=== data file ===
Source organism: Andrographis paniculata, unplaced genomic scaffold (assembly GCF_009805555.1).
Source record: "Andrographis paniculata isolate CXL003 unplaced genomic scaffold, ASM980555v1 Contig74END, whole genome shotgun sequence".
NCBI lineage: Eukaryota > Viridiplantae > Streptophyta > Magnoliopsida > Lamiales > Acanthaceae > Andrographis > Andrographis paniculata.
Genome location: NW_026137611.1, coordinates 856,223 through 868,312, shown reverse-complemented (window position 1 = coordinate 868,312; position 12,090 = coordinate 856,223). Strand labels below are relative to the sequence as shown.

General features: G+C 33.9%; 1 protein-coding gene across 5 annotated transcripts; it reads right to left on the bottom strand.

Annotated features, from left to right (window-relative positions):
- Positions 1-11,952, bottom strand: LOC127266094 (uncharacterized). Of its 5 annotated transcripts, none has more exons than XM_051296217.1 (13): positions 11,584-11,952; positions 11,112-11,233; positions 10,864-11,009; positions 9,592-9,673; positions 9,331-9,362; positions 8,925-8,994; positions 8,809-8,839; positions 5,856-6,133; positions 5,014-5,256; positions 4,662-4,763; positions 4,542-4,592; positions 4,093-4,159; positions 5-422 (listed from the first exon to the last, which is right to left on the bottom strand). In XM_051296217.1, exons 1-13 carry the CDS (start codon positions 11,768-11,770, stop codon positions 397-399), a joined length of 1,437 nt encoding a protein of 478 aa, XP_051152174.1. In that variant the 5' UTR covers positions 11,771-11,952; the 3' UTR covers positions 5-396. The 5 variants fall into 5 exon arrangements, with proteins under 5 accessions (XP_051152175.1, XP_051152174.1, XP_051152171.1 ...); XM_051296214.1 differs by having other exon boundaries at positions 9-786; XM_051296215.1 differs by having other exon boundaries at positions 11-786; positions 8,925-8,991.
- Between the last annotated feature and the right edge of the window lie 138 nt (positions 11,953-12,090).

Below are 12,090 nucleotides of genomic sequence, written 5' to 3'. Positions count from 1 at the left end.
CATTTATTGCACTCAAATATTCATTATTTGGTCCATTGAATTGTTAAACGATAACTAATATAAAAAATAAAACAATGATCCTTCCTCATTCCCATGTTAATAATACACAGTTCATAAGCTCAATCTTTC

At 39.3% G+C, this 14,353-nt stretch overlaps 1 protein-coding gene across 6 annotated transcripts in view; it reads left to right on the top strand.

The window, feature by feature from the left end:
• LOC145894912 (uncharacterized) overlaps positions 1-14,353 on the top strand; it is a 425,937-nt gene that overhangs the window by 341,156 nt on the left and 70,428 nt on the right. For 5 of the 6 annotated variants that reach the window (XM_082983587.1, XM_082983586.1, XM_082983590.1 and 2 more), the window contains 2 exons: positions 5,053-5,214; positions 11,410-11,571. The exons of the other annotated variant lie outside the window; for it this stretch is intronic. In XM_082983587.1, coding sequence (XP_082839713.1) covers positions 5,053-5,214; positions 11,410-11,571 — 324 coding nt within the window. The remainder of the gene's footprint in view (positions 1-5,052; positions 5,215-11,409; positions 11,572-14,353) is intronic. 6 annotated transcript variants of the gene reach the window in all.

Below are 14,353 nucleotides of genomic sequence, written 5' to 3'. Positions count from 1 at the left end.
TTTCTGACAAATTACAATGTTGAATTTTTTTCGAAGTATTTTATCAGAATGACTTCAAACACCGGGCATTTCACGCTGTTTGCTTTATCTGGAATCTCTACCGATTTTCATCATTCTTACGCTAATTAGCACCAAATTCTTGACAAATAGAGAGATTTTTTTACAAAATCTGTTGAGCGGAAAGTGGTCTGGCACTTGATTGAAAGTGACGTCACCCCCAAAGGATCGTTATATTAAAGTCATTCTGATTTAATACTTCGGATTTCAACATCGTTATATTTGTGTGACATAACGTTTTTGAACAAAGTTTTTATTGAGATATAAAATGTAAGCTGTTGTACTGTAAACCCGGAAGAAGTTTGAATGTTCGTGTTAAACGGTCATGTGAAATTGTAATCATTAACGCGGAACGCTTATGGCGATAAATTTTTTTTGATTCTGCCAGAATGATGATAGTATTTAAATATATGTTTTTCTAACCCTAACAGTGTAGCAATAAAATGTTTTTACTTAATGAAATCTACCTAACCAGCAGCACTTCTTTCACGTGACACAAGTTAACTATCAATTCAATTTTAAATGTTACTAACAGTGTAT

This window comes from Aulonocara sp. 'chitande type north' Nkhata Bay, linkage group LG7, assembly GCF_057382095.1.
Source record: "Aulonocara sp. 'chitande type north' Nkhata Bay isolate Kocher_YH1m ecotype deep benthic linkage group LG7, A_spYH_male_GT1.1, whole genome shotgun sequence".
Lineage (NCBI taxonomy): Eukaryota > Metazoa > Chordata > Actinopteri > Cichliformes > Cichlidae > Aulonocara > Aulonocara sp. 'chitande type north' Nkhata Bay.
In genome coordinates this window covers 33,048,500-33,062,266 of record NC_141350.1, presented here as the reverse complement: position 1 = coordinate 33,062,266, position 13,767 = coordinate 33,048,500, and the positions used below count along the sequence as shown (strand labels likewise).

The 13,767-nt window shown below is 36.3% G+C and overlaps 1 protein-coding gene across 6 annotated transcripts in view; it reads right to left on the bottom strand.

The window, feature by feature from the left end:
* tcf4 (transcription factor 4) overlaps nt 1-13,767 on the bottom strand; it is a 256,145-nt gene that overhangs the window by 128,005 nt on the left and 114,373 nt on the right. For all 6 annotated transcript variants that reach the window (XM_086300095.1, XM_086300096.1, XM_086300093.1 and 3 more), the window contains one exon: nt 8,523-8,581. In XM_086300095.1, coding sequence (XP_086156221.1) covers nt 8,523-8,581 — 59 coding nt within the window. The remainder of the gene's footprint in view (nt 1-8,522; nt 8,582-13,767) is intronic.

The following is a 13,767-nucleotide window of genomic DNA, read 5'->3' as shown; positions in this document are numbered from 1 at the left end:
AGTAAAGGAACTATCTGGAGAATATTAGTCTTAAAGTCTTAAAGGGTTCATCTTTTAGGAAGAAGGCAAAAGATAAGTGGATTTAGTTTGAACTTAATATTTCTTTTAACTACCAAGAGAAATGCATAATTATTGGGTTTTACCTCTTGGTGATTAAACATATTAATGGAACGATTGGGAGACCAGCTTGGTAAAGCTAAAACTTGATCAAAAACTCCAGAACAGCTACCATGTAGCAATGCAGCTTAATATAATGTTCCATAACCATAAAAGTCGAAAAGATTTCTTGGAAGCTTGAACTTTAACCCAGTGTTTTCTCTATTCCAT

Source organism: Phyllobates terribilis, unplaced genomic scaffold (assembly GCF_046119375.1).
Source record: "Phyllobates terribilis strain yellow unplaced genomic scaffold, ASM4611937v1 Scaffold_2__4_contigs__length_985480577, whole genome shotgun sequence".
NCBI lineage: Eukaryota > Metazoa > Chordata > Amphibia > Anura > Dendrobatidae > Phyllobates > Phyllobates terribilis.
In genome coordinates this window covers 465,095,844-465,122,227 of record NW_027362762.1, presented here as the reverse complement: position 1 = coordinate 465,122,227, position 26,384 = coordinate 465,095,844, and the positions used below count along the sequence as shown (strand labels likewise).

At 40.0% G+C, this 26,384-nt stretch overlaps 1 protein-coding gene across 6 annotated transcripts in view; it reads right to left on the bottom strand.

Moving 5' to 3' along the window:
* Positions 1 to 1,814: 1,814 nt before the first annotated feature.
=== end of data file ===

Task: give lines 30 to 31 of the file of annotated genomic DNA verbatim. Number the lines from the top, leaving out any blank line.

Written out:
Moving 5' to 3' along the window:
* Positions 1 to 1,814: 1,814 nt before the first annotated feature.